Johnny Depp quickly loses himself into Rango, a character that's somewhere between his take on Willy Wonka and his turn as Hunter S. Thompson. Depp churns out an outstanding animated protagonist, one who is equal parts boisterous and insecure. As the ultimate outsider in Dirt, our lizard hero has an epiphany: he can reinvent himself out here. He takes up his new name and makes up a fantastical tall tale and then with a pinch of luck, becomes the toast of the town and gets anointed sheriff. All seems swell, but something's up in the town with regards to the dwindling water supply and the local critters are getting restless. Rango must truly be the hero he masquerades as.
The creatures of Dirt are fascinatingly animated. They are gritty and unpleasant looking, but awing in their detail. Rango's facial expressions even out-Depp the man behind them as embodied in the scrawny asymmetrical lizard. The animators do a particularly fine job of creating the hot and dry climate of the desert, enough so to recommend that the film is best enjoyed with a beverage in hand. It's so effective that it magnifies the problematic nature of this simple predicament done hundreds of times before. Hidden underneath it all somewhere has to be an environmental message, but not an overt one and not the main lesson to learn from the story.
The language and texture of the film might be decidedly adult, but the conventions of the story and the degree of action aims specifically for children. Rather than aim for a middle ground, "Rango" somehow takes the highest road and the lowest road simultaneously. The dialogue and the situations are sophisticated but the physicality of the characters and the high-flying Western frontier action still plays to a child's understanding. This only proves that "Pirates of the Caribbean" director Gore Verbinski has a real gift for all-ages entertainment.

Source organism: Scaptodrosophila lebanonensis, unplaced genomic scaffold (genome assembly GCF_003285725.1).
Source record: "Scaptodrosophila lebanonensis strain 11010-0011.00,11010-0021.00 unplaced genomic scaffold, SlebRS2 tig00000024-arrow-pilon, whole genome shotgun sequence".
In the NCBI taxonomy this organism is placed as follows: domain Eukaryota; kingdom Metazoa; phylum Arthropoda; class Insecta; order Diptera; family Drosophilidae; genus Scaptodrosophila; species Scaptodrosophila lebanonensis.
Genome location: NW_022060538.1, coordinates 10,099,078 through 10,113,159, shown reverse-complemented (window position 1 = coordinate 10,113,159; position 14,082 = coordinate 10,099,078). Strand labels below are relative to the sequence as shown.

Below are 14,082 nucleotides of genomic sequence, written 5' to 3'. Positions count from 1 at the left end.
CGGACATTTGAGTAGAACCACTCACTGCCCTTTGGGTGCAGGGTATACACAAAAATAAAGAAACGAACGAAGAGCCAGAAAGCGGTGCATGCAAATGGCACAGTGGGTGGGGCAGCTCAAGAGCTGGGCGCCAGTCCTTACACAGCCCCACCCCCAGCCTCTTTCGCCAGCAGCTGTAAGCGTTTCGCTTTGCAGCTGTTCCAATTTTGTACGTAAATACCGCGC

In addition to Rango's existential quandary, children will not understand the cinematic homages either, particularly to spaghetti Westerns. One of the film's most affecting scenes comes at the moment when our animated hero, as they all do, hits the lowest of lows after he's exposed as a "fraud." Rango has a run-in with "The Spirit of the West," an instantly recognizable figure who has some old-fashioned advice about toughness and walking tall on the path you're given. It's a tender moment as what has been considered a bygone era of cinema plays an important thematic role in such a modern mainstream story.
"Rango" doesn't quite capture the degree of humor and emotional depth that the Pixar greats of the last few years have, but it's a fun adventure with exquisite animation, tasteful characters and a good heart, which puts it as an above-average offering compared to others of its kind. Adults will simply marvel at the intellectual boldness of this pure and simple kids movie and rightfully so. Only with a Pixar gold standard in place does "Rango" come across as flawed; otherwise it's an absolutely pleasant watch from start to finish.